In the States I worked in the ICU and in the ER. While I love taking care of super sick patients, toward the end of my time there I really came to love the ER. I loved being bored one second and then crazy busy the next.....never knowing what was going to walk in the door.
The hospital I work at here doesn't really have an ER. During the day they have an outpatient clinic which everyone goes through and the man running the clinic decides on the treatment plan and who will be admitted to the hospital, etc. The outpatient clinic closes at 5pm though, so after that the bench outside of the nurses station kind of serves as the ER. The patients that come after five are seen by a nurse and either given minimal treatment and told to return to the outpatient clinic in the morning or are admitted, stabilized and wait to see a doctor in the morning. Since I am working evening shift (3p-10p) my partner in crime and I see the patients that come after hours.
So last night it was kind of slow (I know, the word you never EVER say in the ER). We were sitting on the bench outside the nurses station when we saw a man being carried by a few friends of his coming down the hallway. (Note: small jump in adrenaline here....) :)
His friends sat him down in the bench and I started getting his vital signs while my partner started asking what happened. Here's the story. Apparently this guy was in bush working on his farm. He heard a voice call his name but didn't see anyone....and he got scared. He walked back to the village and his friends found him in this state. Wait. What? Chief diagnosis: being scared?
He is sitting on the bench saying "why, why, why, why" over and over. Vital signs: BP 124/82 (normal) pulse 112 ( a little high but nothing to write home about). He was breathing about 40 times a minute which is pretty fast but his lungs were totally clear. Denies abdominal pain. So his vitals look pretty normal except for his breathing. When I asked why he is breathing so fast, they can't tell me. When I asked if he's in any pain, they said that he was complaining of back pain and then pain all over his body.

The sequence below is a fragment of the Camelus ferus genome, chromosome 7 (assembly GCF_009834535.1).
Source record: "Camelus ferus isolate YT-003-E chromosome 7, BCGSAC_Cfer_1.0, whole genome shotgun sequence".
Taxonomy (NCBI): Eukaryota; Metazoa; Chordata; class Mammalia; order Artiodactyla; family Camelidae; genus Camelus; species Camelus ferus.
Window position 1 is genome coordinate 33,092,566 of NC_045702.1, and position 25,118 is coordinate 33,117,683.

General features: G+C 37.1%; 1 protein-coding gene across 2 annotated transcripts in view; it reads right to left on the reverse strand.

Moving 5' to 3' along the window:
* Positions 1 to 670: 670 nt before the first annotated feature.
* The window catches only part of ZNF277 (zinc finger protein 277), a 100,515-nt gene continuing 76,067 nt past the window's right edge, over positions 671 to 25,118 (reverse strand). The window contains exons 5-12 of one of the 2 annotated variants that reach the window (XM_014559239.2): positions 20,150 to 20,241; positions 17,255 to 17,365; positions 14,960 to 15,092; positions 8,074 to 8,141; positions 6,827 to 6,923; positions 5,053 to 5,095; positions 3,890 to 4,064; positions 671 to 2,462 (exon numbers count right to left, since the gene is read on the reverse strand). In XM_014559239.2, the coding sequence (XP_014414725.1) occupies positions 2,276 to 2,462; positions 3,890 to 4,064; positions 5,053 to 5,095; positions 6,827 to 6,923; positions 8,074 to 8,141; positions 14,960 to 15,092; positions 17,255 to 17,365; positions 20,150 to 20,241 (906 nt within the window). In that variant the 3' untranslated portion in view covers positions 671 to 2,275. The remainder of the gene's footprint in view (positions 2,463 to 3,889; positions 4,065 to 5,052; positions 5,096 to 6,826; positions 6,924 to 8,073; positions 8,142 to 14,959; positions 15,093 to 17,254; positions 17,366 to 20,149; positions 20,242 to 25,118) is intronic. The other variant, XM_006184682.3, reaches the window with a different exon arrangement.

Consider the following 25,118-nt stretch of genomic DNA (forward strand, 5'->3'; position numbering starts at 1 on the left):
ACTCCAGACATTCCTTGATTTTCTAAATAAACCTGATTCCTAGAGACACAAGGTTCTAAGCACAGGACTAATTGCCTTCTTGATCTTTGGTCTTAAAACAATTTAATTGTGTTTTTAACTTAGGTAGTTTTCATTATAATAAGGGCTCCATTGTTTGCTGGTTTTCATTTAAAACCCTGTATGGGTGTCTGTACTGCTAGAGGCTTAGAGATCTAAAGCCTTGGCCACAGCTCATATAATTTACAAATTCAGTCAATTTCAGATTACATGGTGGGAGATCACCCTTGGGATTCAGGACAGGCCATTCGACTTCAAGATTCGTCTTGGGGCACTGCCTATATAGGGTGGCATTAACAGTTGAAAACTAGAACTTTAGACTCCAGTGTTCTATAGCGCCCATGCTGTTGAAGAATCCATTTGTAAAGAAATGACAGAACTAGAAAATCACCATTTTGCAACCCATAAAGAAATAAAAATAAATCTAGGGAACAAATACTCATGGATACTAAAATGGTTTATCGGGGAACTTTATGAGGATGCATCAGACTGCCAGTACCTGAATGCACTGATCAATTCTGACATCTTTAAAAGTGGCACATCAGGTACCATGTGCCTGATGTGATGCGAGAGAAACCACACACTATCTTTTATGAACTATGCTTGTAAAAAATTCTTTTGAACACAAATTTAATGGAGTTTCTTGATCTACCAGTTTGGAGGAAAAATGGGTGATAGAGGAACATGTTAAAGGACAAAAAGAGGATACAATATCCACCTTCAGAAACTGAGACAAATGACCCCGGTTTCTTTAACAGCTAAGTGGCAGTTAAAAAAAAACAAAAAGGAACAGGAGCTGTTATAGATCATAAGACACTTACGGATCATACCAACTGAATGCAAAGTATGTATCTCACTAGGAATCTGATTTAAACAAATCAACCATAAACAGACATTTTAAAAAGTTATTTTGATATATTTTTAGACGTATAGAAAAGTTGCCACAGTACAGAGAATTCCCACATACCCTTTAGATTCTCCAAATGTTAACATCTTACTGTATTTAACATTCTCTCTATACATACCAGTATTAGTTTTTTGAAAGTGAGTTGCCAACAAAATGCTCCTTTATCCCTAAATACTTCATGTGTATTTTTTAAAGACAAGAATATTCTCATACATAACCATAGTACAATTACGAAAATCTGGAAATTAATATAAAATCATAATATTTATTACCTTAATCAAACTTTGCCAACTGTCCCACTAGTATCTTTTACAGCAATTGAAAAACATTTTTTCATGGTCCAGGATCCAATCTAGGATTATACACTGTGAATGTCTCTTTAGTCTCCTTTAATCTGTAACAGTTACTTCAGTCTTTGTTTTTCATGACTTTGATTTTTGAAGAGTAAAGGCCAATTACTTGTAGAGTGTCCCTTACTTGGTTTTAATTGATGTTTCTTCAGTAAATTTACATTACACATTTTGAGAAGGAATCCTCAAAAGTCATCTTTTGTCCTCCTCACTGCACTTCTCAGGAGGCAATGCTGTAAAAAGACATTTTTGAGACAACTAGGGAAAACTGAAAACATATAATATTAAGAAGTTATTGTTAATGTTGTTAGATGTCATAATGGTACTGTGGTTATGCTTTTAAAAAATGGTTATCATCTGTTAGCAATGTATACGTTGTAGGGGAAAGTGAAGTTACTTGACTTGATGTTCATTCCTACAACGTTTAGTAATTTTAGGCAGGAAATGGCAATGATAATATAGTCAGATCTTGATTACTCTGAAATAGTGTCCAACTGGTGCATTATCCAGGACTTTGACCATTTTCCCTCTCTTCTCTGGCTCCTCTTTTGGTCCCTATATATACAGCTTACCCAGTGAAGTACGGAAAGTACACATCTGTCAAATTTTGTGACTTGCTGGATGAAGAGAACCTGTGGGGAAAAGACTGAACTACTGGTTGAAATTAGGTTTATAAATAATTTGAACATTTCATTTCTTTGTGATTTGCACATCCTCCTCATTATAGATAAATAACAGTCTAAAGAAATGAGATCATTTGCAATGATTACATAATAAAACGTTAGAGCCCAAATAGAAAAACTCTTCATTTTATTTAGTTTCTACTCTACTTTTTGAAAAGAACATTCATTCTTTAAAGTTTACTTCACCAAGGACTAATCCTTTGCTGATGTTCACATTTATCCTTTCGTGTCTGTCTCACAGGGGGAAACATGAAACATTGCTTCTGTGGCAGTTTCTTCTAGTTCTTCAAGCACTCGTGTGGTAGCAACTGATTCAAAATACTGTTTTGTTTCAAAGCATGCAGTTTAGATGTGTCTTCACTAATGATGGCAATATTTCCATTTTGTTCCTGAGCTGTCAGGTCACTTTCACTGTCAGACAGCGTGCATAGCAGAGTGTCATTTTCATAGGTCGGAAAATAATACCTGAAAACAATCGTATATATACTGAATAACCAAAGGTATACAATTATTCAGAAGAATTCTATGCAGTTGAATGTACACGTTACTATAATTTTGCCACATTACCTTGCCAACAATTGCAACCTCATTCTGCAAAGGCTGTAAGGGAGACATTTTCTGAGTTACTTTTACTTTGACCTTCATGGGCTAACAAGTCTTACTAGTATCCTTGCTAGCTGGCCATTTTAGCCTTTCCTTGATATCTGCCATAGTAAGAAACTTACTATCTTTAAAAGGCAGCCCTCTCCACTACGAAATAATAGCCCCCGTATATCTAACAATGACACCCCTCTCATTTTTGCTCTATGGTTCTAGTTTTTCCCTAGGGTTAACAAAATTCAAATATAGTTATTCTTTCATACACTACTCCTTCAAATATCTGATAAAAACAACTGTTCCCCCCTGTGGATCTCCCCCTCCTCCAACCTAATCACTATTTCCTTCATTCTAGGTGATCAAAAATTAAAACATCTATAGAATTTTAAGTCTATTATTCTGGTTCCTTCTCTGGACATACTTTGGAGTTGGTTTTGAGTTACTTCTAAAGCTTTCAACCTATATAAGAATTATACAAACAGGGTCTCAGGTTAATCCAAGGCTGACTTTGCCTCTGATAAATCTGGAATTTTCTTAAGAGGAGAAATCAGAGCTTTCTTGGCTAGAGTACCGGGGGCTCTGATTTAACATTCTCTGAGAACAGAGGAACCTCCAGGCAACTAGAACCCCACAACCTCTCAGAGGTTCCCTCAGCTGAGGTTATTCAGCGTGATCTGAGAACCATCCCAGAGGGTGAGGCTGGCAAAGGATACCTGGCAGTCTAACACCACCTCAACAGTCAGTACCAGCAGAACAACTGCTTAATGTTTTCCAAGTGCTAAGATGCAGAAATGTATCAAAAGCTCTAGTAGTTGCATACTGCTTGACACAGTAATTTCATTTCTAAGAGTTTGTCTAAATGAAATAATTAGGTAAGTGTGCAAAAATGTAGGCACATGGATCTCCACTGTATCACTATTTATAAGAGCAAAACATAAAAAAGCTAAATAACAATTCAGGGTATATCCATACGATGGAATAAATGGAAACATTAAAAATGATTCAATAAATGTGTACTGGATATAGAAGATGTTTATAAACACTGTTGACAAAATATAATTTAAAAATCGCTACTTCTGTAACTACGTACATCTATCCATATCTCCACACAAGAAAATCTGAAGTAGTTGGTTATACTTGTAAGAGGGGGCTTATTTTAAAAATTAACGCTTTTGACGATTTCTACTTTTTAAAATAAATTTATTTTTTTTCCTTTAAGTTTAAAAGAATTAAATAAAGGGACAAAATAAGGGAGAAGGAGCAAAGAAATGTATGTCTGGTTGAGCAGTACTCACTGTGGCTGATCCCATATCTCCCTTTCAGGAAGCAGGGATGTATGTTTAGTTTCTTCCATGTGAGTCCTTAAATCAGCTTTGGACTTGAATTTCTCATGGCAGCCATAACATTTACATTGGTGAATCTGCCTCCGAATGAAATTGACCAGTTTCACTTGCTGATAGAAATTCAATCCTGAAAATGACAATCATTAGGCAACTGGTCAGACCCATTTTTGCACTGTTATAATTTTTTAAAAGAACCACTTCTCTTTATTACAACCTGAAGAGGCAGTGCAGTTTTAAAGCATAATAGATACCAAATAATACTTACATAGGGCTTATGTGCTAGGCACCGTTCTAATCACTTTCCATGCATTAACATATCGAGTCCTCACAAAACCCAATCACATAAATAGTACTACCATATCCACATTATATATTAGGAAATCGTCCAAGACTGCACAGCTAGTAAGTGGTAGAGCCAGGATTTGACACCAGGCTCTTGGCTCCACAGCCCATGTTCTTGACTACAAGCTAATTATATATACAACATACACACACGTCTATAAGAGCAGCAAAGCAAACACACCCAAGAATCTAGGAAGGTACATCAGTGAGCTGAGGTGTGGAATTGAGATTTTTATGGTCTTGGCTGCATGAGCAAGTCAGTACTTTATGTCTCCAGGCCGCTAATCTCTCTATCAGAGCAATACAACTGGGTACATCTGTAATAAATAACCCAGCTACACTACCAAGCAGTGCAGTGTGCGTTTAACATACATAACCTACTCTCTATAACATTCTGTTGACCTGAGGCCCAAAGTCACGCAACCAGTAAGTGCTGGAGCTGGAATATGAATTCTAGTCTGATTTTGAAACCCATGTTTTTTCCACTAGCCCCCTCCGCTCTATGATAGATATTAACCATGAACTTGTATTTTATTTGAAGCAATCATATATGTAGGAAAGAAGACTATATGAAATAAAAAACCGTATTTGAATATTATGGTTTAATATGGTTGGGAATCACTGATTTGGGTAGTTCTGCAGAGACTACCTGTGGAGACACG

So, he was in the farm working, heard a voice, got scared and is now breathing really fast, can't walk and is having back/generalized pain. Huh? I felt like I was missing something.
"So he was scared then, but what is his problem NOW? Why is he here now?" I ask his friend.
"Well look at him, he's sick!"
"Ok, but his vital signs look pretty normal (his breathing had slowed down at this point). You said he is having back pain. Is this new? Did he hurt himself while he was working?"
"Well he had an accident 12 years ago and has had back pain one other time but he did not hurt himself while he was working. He just walked back to the village and was like this."
"So he didn't hurt himself?"
"NO!" (Friend getting a little frustrated with me at this point because I'm just not getting it).
I do a quick neuro exam and look at his pupils. When I open his eyes they are initially looking straight ahead but as soon as I open his eyelids they roll back. He's able to follow commands (like when I tell him to stop saying "why, why, why, why") and when I ask him to stand up and walk he does so, although shakily. Alright, I think I've got it figured out. I've seen it in the States a few times and these patients always seem to come in when I'm really busy with other critical patients. It's called "Take me to the hospital because I want some attention" disease. It drives me crazy.
I know, I know. I need to work on my compassion because obviously something's wrong if they feel like they have to fake a disease to get some attention but I've always struggled being patient with these people because I find it really annoying. God's got some work to do on me yet.
Anyway, cynical ER nurse that I am after I decided what was going on I was irritated. I didn't want to give this guy the attention he what he wanted so I told him that we would give him a shot for the pain and some medicines he could take at home and he could follow up with the outpatient clinic in the morning.
His family did NOT approve.
"You can't send him home like this! He's sick!"
"Ok, what's wrong with him?" I ask. "I can find no medical reason for why he's acting the way he is."
"But he's sick!"
"But WHY??? If you can tell me something else that's going on, I'd love to keep him here but I don't see any sickness!"
"But you have to keep him here!!!"
After going back and forth for a little while my friend decided that we'd keep him here overnight for observation. Fine. Whatever. Faker.
The next morning I was discussing this case with a doctor who's lived here for years and he said that this isn't actually all that uncommon. People will come in after seeing something or hearing something and just be terrified.
Now I felt sheepish. Maybe this guy really WAS just scared! The fact is, that the spiritual world is VERY real here, and very real to these people. In my ignorance (combined with probably a little arrogance and cynicism) I'd brushed aside this guys fear and decided that he just wanted attention. Humble pie for breakfast.
In moving here to practice medicine, I had to add a lot more diseases to my list of differential diagnoses due to the tropical stuff we get here that I never saw at home. And although I have always tried to tend to the spiritual needs of my patients, I think might look a little different here.
I'm happy to say that the patient did end up going home....with no medical diagnosis ever given. Hmm.......